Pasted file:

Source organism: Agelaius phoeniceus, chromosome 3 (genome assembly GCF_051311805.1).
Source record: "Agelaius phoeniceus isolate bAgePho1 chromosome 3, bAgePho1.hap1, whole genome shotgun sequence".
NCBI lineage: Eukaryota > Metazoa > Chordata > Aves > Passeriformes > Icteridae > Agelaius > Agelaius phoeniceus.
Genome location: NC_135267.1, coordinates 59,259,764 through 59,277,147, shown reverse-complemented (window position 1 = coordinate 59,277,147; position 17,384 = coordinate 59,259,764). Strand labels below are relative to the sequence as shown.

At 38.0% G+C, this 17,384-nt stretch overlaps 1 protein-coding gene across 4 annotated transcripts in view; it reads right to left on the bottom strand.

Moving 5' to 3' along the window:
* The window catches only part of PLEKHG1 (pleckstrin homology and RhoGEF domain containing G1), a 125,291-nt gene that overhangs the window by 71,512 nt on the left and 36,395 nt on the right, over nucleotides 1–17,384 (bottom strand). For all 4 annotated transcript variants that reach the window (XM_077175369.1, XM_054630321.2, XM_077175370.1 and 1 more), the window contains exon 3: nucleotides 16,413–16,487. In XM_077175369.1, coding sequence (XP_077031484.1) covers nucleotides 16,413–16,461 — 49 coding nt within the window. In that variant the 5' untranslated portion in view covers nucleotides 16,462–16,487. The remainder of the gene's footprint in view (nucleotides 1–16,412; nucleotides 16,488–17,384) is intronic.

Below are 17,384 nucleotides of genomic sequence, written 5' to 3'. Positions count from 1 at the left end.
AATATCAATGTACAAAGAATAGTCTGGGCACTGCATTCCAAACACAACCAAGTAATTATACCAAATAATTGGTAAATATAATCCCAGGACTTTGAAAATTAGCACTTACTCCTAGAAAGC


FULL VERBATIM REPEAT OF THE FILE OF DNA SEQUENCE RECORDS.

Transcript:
Source organism: Agelaius phoeniceus, chromosome 3 (genome assembly GCF_051311805.1).
Source record: "Agelaius phoeniceus isolate bAgePho1 chromosome 3, bAgePho1.hap1, whole genome shotgun sequence".
NCBI lineage: Eukaryota > Metazoa > Chordata > Aves > Passeriformes > Icteridae > Agelaius > Agelaius phoeniceus.
Genome location: NC_135267.1, coordinates 59,259,764 through 59,277,147, shown reverse-complemented (window position 1 = coordinate 59,277,147; position 17,384 = coordinate 59,259,764). Strand labels below are relative to the sequence as shown.

At 38.0% G+C, this 17,384-nt stretch overlaps 1 protein-coding gene across 4 annotated transcripts in view; it reads right to left on the bottom strand.

Moving 5' to 3' along the window:
* The window catches only part of PLEKHG1 (pleckstrin homology and RhoGEF domain containing G1), a 125,291-nt gene that overhangs the window by 71,512 nt on the left and 36,395 nt on the right, over nucleotides 1–17,384 (bottom strand). For all 4 annotated transcript variants that reach the window (XM_077175369.1, XM_054630321.2, XM_077175370.1 and 1 more), the window contains exon 3: nucleotides 16,413–16,487. In XM_077175369.1, coding sequence (XP_077031484.1) covers nucleotides 16,413–16,461 — 49 coding nt within the window. In that variant the 5' untranslated portion in view covers nucleotides 16,462–16,487. The remainder of the gene's footprint in view (nucleotides 1–16,412; nucleotides 16,488–17,384) is intronic.

Below are 17,384 nucleotides of genomic sequence, written 5' to 3'. Positions count from 1 at the left end.
AATATCAATGTACAAAGAATAGTCTGGGCACTGCATTCCAAACACAACCAAGTAATTATACCAAATAATTGGTAAATATAATCCCAGGACTTTGAAAATTAGCACTTACTCCTAGAAAGC